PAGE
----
But people who have worked in workforce development for decades say they are seeing evidence of real change. In the past, companies have often criticized the education system for not producing enough qualified people of color to hire, said Elyse Rosenblum, founder and CEO of Grads of Life, which advises companies on inclusive hiring practices.
“But now companies are increasingly looking in-house and taking ownership of this challenge,” Ms. Rosenblum said. “It’s a completely different posture.”
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Support from business leaders who control budgets and hiring decisions, experts say, is vital.
At Bank of America, one of the executives in this role is David Reilly, who manages the technology for its banking and business operations around the world. Mr Reilly grew up in the East End of London, did not go to college and got his start in tech by working nights in a London data center, loading data storage drives and by cleaning the printer.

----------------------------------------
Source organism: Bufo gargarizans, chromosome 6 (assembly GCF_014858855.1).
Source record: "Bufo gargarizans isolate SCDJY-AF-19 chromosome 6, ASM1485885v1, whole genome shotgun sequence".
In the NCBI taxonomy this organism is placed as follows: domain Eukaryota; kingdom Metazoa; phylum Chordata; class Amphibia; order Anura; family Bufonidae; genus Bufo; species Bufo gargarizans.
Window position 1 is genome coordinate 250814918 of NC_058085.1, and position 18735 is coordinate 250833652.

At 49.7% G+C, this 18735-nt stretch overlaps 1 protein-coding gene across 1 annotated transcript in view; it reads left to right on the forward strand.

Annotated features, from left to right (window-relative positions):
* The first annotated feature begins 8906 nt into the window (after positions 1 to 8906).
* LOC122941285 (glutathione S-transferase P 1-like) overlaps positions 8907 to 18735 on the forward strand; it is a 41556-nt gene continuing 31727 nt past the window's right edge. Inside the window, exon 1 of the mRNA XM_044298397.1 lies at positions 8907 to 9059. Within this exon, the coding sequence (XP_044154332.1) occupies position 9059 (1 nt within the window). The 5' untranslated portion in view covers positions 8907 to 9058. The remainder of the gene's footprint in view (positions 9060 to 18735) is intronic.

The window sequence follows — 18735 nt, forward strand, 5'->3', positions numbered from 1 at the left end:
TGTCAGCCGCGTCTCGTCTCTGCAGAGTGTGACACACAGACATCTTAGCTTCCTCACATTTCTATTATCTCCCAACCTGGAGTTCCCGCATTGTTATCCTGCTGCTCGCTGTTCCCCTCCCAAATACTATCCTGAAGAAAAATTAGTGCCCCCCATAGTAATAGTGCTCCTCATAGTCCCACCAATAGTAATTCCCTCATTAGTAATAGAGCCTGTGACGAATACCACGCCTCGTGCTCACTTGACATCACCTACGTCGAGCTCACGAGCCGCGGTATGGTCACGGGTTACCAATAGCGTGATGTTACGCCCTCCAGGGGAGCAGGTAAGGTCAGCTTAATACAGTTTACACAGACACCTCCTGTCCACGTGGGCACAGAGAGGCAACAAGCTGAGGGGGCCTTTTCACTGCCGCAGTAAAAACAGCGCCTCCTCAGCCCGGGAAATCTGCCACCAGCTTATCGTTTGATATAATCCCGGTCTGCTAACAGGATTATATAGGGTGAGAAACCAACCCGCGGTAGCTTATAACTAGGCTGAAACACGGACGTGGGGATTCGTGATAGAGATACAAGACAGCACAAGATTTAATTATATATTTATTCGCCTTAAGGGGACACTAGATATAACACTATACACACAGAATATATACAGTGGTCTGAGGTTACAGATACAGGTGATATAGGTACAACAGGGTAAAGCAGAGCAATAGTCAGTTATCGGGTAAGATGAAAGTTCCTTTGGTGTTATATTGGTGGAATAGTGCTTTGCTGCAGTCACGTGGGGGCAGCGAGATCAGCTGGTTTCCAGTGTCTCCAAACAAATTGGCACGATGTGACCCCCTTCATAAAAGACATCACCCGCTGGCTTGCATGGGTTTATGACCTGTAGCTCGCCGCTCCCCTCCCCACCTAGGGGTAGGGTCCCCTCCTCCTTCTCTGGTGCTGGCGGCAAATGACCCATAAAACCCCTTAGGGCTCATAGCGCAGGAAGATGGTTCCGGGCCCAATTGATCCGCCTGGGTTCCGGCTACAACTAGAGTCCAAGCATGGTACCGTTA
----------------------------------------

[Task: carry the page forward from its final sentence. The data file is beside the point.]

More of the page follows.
He has shown an aptitude for the job, and promotions have followed, leading to senior positions at Goldman Sachs, Credit Suisse and Morgan Stanley. He joined Bank of America ten years ago.
Her career, Mr. Reilly said, has been “blessed by people willing to give me a chance.”
At Bank of America, Mr. Reilly has helped champion efforts to develop mobile, bottom-up career paths. Bank workers volunteer thousands of hours a year to lecture and mentor recruits without a college degree. The effort also involves regular discussions with managers about the next steps in a career.
Since 2018, through recruiting partnerships with nonprofits such as NPower and Year Up, as well as community colleges, the bank has hired more than 10,000 workers from low- and moderate-income neighborhoods.
Carolina Ferreira had low-paying jobs as a restaurant hostess and assistant to a preschool teacher before completing a four-month program at NPower in Basic Tech Skills. That was enough to land a technical support internship at Bank of America in 2017.
The internship was followed by a contract job and then a full-time position. She is now a technical support analyst at the commodities trading desk and earns over $ 80,000 per year. “I’m still pretty junior, but it’s been a big step for me,” said Ms Ferreira, 26, who lives in Queens.